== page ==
IRS Rules Total Return Swap Tied to Real Estate Index Is Not Subject to FIRPTA
In a significant taxpayer-friendly ruling (Rev. Rul. 2008-31), the IRS ruled that a total return swap, the return of which was calculated by reference to a broadly based real estate index, does not give rise to a United States real property interest (USRPI) for purposes of §897. The ruling is noteworthy for non-U.S. persons investing synthetically in U.S. real estate-related assets for at least two reasons. First, because of the broad definition of what constitutes a USRPI under the §897 regulations, it would not have been much of a stretch for the IRS to contend that a foreign person’s long position in a swap that is tied to U.S. real property is a USRPI for U.S. federal income tax purposes. Second, given all of the recent press dealing with the use of derivatives by foreign persons (primarily offshore hedge funds) to convert what would otherwise be U.S. source income into foreign source income, it is somewhat surprising that the IRS issued a positive ruling in this regard to begin with.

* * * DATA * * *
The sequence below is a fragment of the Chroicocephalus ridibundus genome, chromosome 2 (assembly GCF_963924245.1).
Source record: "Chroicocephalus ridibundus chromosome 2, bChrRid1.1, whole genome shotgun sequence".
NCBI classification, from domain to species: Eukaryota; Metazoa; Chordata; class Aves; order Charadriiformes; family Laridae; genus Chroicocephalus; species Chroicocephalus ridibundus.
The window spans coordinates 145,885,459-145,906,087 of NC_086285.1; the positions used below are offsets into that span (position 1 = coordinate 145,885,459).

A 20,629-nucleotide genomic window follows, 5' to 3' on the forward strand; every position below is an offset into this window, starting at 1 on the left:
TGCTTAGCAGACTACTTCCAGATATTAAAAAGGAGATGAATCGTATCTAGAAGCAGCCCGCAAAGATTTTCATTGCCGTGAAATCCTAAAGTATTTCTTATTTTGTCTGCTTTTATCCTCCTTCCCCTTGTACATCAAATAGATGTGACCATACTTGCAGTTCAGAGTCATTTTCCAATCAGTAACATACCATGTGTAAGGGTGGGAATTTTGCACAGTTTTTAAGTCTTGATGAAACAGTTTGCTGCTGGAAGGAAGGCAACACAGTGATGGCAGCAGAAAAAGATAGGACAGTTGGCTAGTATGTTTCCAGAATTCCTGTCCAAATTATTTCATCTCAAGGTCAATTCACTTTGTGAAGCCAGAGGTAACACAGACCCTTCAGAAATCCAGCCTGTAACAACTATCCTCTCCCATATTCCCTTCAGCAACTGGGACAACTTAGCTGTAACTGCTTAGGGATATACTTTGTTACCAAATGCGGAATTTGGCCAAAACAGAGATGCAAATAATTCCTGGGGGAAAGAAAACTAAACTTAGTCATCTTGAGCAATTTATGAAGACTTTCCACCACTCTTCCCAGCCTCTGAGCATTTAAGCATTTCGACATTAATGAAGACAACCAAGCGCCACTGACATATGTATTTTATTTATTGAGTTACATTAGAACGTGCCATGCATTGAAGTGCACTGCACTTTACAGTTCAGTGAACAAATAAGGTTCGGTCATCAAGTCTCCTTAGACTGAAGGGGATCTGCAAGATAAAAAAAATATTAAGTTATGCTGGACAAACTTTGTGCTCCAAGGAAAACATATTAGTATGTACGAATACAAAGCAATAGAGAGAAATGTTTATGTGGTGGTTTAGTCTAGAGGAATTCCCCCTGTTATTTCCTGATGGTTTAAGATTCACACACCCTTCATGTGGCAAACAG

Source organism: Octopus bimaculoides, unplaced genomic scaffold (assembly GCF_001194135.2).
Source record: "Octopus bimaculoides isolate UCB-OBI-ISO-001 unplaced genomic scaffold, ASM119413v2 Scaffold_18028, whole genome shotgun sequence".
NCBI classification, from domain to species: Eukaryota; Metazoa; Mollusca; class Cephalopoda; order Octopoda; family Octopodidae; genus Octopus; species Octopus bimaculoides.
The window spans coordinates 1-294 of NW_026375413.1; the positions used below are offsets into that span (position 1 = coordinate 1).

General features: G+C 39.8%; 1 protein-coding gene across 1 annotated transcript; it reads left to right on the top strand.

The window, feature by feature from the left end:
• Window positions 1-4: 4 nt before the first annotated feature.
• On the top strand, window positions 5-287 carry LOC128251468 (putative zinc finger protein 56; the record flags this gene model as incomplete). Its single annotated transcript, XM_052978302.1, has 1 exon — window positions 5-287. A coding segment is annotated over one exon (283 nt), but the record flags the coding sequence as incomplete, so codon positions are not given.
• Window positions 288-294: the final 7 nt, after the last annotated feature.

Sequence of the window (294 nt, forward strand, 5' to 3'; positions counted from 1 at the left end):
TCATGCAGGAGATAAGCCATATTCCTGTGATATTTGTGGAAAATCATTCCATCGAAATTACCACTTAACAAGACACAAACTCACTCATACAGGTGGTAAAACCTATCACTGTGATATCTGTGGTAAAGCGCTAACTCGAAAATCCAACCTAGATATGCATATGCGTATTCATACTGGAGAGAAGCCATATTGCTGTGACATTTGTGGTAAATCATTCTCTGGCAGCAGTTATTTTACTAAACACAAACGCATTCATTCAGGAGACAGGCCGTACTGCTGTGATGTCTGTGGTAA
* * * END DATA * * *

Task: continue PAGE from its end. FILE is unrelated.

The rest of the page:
This article will examine the ruling and discuss its broader implications to non-U.S. persons investing in U.S.-real estate related assets through total return swaps.
Total Return Swaps in General
A total return swap is a cash-settled bilateral contract, in which each party agrees to make certain payments to the other depending on the value and distribution performance of the underlying asset. An investor may enter into a total return swap either 1) to simulate an investment in the underlying asset without actually acquiring the underlying equity (i.e., a synthetic long position), or 2) to divest oneself of the economic exposure to a particular asset without actually disposing of the underlying asset (i.e., a synthetic short position).